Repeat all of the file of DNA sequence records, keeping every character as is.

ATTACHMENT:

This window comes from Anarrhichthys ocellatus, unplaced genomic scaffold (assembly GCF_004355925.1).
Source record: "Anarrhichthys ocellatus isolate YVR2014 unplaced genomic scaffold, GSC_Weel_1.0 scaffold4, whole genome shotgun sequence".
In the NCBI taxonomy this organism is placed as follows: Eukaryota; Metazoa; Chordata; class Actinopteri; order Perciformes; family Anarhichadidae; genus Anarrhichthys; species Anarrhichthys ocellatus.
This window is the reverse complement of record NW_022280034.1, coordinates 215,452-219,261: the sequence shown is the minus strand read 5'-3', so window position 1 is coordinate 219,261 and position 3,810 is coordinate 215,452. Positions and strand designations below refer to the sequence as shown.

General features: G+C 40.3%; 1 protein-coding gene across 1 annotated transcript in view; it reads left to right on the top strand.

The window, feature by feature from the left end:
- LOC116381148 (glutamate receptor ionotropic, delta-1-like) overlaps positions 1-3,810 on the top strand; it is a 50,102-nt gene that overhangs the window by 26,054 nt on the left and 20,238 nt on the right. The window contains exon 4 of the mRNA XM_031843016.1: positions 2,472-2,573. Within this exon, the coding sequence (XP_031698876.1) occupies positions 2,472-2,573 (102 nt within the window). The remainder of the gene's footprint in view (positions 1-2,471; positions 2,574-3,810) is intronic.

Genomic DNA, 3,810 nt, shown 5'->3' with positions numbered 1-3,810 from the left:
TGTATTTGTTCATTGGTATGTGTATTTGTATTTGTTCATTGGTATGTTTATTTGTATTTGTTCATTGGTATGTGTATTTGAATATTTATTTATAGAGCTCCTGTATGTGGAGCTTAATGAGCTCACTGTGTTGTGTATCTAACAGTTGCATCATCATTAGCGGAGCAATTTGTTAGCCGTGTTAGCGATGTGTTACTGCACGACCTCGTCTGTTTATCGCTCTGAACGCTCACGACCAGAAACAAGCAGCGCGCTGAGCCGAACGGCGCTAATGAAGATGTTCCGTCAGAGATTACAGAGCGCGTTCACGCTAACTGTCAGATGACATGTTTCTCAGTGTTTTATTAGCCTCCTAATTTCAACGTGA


This window comes from Anarrhichthys ocellatus, unplaced genomic scaffold (assembly GCF_004355925.1).
Source record: "Anarrhichthys ocellatus isolate YVR2014 unplaced genomic scaffold, GSC_Weel_1.0 scaffold4, whole genome shotgun sequence".
In the NCBI taxonomy this organism is placed as follows: Eukaryota; Metazoa; Chordata; class Actinopteri; order Perciformes; family Anarhichadidae; genus Anarrhichthys; species Anarrhichthys ocellatus.
This window is the reverse complement of record NW_022280034.1, coordinates 215,452-219,261: the sequence shown is the minus strand read 5'-3', so window position 1 is coordinate 219,261 and position 3,810 is coordinate 215,452. Positions and strand designations below refer to the sequence as shown.

General features: G+C 40.3%; 1 protein-coding gene across 1 annotated transcript in view; it reads left to right on the top strand.

The window, feature by feature from the left end:
- LOC116381148 (glutamate receptor ionotropic, delta-1-like) overlaps positions 1-3,810 on the top strand; it is a 50,102-nt gene that overhangs the window by 26,054 nt on the left and 20,238 nt on the right. The window contains exon 4 of the mRNA XM_031843016.1: positions 2,472-2,573. Within this exon, the coding sequence (XP_031698876.1) occupies positions 2,472-2,573 (102 nt within the window). The remainder of the gene's footprint in view (positions 1-2,471; positions 2,574-3,810) is intronic.

Genomic DNA, 3,810 nt, shown 5'->3' with positions numbered 1-3,810 from the left:
TGTATTTGTTCATTGGTATGTGTATTTGTATTTGTTCATTGGTATGTTTATTTGTATTTGTTCATTGGTATGTGTATTTGAATATTTATTTATAGAGCTCCTGTATGTGGAGCTTAATGAGCTCACTGTGTTGTGTATCTAACAGTTGCATCATCATTAGCGGAGCAATTTGTTAGCCGTGTTAGCGATGTGTTACTGCACGACCTCGTCTGTTTATCGCTCTGAACGCTCACGACCAGAAACAAGCAGCGCGCTGAGCCGAACGGCGCTAATGAAGATGTTCCGTCAGAGATTACAGAGCGCGTTCACGCTAACTGTCAGATGACATGTTTCTCAGTGTTTTATTAGCCTCCTAATTTCAACGTGA